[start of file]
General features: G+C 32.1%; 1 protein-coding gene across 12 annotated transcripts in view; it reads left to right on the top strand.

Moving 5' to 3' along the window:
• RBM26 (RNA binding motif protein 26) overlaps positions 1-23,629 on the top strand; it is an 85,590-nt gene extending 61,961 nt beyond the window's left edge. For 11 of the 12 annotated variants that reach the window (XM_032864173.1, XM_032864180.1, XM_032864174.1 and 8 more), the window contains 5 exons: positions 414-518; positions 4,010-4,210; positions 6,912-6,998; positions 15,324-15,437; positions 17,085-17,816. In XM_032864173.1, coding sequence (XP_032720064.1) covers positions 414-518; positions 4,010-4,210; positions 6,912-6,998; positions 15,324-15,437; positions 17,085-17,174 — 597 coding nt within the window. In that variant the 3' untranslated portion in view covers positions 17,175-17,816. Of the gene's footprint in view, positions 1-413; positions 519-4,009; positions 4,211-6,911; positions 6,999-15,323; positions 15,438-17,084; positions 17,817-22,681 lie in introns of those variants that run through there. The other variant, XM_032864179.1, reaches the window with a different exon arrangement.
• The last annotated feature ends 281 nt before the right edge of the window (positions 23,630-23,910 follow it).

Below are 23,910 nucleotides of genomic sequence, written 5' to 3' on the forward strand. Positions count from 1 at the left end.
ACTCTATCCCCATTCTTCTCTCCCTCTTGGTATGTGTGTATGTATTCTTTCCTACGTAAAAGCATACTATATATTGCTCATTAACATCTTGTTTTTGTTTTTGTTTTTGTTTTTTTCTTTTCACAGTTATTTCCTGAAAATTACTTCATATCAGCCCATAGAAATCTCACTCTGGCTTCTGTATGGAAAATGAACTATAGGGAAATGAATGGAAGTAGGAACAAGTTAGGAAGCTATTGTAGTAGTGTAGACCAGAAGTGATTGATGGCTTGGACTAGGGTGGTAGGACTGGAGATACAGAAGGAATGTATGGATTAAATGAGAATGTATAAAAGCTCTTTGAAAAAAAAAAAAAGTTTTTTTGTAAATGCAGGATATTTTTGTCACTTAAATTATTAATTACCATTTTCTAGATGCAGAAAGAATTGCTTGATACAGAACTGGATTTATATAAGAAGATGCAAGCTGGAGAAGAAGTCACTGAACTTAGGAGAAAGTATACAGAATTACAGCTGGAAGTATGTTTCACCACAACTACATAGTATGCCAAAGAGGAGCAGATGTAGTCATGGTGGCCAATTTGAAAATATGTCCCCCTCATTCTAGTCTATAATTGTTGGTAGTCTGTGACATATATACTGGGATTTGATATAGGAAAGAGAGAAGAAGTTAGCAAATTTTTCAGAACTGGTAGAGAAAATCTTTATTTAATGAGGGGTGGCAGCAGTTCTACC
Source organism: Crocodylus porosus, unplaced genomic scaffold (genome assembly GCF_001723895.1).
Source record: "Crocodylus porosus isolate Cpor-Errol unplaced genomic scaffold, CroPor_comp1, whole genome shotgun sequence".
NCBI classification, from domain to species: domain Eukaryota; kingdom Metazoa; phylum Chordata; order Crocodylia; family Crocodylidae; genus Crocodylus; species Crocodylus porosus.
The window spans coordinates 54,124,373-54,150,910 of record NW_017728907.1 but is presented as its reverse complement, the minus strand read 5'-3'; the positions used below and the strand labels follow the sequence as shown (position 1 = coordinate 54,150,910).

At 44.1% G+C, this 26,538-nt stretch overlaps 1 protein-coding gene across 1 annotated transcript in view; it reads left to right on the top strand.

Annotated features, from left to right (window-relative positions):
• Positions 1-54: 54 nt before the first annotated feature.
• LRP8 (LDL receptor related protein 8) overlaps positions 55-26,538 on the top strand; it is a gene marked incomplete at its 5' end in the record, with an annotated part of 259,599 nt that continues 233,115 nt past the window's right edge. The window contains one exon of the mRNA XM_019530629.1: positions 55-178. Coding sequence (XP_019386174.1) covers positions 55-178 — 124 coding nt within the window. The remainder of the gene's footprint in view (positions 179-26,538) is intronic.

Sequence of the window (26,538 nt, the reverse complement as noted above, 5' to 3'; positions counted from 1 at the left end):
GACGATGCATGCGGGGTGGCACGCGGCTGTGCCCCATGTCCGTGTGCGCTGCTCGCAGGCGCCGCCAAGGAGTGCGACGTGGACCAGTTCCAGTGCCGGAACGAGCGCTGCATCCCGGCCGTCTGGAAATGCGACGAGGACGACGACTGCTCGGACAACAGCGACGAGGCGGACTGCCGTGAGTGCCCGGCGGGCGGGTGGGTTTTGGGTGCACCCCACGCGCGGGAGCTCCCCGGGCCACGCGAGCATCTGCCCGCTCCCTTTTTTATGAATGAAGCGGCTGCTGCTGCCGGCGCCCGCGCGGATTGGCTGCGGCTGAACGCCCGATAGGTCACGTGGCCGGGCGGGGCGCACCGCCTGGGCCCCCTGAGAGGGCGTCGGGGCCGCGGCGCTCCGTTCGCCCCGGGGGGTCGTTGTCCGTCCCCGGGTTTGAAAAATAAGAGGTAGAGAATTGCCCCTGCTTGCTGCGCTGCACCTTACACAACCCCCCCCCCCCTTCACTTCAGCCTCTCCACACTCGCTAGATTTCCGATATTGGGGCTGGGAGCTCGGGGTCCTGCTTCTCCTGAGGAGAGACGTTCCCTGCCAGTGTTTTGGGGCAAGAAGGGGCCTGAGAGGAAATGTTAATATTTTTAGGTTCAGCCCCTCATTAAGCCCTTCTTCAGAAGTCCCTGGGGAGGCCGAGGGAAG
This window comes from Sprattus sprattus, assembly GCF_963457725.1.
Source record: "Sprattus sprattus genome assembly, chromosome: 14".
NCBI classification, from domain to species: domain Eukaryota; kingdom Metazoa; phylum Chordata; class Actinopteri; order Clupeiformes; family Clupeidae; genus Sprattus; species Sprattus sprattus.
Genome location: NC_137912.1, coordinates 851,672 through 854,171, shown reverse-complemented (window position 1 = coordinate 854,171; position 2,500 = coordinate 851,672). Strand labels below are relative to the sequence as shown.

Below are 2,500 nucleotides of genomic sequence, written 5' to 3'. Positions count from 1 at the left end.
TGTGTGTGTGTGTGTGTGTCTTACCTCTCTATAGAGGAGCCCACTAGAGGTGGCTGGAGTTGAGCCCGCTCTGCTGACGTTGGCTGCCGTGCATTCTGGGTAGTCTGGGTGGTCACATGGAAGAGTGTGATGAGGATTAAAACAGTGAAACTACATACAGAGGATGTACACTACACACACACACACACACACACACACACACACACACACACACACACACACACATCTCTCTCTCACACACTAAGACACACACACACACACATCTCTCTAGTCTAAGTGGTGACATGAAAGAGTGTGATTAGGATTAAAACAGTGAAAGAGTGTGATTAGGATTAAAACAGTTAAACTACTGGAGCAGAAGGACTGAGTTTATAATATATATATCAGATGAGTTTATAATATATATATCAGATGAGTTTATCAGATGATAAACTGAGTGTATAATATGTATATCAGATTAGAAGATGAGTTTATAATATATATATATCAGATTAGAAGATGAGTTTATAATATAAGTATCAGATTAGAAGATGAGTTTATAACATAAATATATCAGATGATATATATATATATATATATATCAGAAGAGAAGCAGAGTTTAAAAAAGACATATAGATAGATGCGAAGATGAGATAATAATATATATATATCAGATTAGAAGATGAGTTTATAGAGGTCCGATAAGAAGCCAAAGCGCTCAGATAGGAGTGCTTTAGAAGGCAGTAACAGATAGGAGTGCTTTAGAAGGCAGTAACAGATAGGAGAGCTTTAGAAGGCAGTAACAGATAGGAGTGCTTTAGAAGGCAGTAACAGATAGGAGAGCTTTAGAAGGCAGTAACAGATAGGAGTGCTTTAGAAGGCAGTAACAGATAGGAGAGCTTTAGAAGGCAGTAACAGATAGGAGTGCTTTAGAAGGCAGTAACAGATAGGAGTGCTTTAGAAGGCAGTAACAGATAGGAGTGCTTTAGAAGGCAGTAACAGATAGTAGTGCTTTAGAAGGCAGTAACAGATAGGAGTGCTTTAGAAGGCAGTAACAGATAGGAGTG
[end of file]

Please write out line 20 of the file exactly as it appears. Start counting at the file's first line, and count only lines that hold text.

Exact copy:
Genome location: NC_137912.1, coordinates 851,672 through 854,171, shown reverse-complemented (window position 1 = coordinate 854,171; position 2,500 = coordinate 851,672). Strand labels below are relative to the sequence as shown.